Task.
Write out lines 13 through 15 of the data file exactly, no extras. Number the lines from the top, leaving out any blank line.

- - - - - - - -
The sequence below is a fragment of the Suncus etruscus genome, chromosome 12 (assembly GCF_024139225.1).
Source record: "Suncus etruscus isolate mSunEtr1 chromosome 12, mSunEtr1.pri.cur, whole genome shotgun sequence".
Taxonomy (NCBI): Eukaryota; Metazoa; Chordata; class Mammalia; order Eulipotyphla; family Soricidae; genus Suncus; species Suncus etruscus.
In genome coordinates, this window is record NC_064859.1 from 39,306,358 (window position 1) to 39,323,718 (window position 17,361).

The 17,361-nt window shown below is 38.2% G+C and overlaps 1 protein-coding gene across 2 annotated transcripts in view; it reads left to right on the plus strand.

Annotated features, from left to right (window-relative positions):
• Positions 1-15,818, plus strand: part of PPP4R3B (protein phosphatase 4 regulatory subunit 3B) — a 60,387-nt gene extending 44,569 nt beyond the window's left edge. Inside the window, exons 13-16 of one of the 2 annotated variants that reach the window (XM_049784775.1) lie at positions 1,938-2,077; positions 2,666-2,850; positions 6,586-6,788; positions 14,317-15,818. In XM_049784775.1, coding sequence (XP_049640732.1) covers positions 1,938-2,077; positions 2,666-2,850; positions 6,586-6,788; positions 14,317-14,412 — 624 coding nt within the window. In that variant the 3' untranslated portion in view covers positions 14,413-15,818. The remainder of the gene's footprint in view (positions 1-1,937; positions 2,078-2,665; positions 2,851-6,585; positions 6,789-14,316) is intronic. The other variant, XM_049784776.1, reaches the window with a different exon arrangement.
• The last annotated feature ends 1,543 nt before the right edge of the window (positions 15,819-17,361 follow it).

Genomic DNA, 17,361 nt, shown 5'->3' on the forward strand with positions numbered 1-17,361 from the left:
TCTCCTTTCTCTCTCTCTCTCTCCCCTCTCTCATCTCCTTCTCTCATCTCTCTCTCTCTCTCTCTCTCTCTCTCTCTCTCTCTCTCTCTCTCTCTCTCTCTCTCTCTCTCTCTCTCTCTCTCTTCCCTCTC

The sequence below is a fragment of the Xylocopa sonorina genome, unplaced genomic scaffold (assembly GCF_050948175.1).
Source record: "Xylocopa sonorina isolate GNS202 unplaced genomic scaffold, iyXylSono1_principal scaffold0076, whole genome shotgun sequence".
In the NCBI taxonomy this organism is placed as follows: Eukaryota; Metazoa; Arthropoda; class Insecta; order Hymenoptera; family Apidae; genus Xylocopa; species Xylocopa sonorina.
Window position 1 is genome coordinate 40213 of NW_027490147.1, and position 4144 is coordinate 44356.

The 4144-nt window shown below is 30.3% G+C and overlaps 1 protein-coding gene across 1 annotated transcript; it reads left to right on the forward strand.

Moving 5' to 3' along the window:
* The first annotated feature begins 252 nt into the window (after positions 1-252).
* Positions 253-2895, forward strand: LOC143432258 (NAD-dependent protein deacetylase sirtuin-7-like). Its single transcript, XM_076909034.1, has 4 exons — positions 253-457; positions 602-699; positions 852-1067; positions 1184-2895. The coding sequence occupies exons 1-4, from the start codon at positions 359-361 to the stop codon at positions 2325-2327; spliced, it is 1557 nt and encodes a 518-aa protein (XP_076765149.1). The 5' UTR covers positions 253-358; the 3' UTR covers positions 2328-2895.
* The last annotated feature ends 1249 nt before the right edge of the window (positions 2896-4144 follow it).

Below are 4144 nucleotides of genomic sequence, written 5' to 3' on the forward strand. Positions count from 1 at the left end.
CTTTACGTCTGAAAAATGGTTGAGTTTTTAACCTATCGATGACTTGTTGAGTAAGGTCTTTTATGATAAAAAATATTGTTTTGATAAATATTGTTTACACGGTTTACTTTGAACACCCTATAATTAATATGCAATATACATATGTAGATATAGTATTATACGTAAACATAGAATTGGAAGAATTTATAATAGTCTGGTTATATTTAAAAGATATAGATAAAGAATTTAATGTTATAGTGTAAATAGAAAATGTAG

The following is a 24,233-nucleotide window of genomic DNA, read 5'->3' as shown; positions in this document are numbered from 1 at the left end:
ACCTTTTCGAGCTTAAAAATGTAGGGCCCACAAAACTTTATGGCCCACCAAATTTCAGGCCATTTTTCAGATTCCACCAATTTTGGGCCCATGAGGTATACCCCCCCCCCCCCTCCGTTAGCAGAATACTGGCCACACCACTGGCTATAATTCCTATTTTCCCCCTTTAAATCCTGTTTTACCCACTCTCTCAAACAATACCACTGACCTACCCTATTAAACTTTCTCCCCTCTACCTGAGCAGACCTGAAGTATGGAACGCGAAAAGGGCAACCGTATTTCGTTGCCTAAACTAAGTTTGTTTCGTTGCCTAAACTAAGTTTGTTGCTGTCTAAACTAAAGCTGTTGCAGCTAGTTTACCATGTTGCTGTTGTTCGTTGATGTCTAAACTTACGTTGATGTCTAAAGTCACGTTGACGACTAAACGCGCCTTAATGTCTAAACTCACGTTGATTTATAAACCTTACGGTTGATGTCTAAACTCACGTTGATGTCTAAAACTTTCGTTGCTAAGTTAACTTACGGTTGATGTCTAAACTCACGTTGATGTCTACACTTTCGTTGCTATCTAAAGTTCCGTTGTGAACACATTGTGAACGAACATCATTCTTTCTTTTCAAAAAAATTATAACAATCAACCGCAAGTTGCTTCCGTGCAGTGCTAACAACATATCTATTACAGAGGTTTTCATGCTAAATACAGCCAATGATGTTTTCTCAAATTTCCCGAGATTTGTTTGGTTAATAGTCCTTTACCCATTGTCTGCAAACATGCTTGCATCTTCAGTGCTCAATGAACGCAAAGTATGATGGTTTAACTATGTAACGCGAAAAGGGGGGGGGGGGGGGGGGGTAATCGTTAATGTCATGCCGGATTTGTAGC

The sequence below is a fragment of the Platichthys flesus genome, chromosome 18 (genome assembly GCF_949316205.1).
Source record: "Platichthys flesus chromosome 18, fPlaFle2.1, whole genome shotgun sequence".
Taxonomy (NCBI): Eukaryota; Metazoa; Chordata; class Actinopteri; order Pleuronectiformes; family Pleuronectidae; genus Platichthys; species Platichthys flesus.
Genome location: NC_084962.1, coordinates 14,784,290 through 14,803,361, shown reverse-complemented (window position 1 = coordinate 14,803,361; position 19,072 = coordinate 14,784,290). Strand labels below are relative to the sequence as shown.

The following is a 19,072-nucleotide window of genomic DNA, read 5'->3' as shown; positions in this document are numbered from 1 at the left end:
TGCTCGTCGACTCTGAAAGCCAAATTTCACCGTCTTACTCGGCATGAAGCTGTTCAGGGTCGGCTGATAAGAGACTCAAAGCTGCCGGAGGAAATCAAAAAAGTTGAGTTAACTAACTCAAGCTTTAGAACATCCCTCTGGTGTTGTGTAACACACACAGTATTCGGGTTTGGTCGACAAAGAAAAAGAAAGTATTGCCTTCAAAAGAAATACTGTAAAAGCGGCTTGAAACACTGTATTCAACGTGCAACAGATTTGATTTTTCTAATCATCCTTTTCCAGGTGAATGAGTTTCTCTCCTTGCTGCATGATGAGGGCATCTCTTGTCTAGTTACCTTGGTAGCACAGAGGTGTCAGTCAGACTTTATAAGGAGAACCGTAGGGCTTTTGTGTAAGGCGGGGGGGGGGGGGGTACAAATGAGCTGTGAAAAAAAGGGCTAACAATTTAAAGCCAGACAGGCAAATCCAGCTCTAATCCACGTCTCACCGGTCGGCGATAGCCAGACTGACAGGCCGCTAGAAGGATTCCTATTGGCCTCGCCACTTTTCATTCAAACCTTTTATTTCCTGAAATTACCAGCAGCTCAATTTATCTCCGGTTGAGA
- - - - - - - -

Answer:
In the NCBI taxonomy this organism is placed as follows: Eukaryota; Metazoa; Arthropoda; class Insecta; order Hymenoptera; family Apidae; genus Xylocopa; species Xylocopa sonorina.
Window position 1 is genome coordinate 40213 of NW_027490147.1, and position 4144 is coordinate 44356.

The 4144-nt window shown below is 30.3% G+C and overlaps 1 protein-coding gene across 1 annotated transcript; it reads left to right on the forward strand.